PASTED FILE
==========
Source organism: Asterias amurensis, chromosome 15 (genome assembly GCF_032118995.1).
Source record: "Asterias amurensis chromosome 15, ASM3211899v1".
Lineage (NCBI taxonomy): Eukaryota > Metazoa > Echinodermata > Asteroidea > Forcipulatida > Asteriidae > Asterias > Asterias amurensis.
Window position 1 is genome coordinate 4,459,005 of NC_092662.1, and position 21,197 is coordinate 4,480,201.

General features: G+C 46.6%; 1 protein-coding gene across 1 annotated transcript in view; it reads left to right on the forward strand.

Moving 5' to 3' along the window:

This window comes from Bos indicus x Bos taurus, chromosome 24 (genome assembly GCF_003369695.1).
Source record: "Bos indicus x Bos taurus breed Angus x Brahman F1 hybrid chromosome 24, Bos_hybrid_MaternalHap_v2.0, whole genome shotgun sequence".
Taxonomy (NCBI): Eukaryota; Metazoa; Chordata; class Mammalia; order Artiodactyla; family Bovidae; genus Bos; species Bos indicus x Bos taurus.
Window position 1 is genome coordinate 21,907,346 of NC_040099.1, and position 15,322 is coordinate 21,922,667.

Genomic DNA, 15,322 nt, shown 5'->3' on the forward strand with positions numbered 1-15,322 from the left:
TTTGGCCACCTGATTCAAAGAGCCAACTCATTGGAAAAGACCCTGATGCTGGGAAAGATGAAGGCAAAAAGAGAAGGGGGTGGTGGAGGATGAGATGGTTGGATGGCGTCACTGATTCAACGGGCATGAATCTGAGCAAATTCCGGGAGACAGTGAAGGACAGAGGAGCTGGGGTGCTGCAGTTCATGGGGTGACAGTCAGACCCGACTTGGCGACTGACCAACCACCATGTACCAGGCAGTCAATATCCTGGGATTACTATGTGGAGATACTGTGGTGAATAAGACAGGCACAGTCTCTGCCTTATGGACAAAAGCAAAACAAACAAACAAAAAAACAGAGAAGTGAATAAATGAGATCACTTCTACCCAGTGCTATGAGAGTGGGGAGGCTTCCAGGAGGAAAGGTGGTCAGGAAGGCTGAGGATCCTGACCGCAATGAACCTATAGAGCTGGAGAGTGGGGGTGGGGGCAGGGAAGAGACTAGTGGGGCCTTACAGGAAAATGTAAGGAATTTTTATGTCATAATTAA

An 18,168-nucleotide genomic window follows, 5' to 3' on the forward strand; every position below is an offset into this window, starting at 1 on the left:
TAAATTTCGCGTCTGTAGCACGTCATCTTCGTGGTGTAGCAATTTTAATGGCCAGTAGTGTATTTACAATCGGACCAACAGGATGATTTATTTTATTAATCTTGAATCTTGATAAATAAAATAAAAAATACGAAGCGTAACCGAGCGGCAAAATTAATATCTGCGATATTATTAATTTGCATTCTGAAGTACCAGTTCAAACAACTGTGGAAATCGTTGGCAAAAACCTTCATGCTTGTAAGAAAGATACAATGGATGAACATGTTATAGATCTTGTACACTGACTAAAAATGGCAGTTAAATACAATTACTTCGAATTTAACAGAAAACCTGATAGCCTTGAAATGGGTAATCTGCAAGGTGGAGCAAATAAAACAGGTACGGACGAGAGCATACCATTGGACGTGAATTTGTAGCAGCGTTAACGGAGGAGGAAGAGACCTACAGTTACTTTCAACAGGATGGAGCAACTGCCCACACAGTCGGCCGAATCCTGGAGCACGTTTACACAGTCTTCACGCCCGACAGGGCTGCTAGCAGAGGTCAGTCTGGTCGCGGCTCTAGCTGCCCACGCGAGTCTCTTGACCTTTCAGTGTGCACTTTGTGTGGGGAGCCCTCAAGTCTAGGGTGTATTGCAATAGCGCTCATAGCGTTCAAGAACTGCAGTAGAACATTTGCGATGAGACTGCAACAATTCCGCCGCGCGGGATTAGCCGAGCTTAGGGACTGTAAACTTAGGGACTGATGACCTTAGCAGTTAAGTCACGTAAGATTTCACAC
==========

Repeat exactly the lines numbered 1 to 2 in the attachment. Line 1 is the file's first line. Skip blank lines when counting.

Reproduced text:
Source organism: Asterias amurensis, chromosome 15 (genome assembly GCF_032118995.1).
Source record: "Asterias amurensis chromosome 15, ASM3211899v1".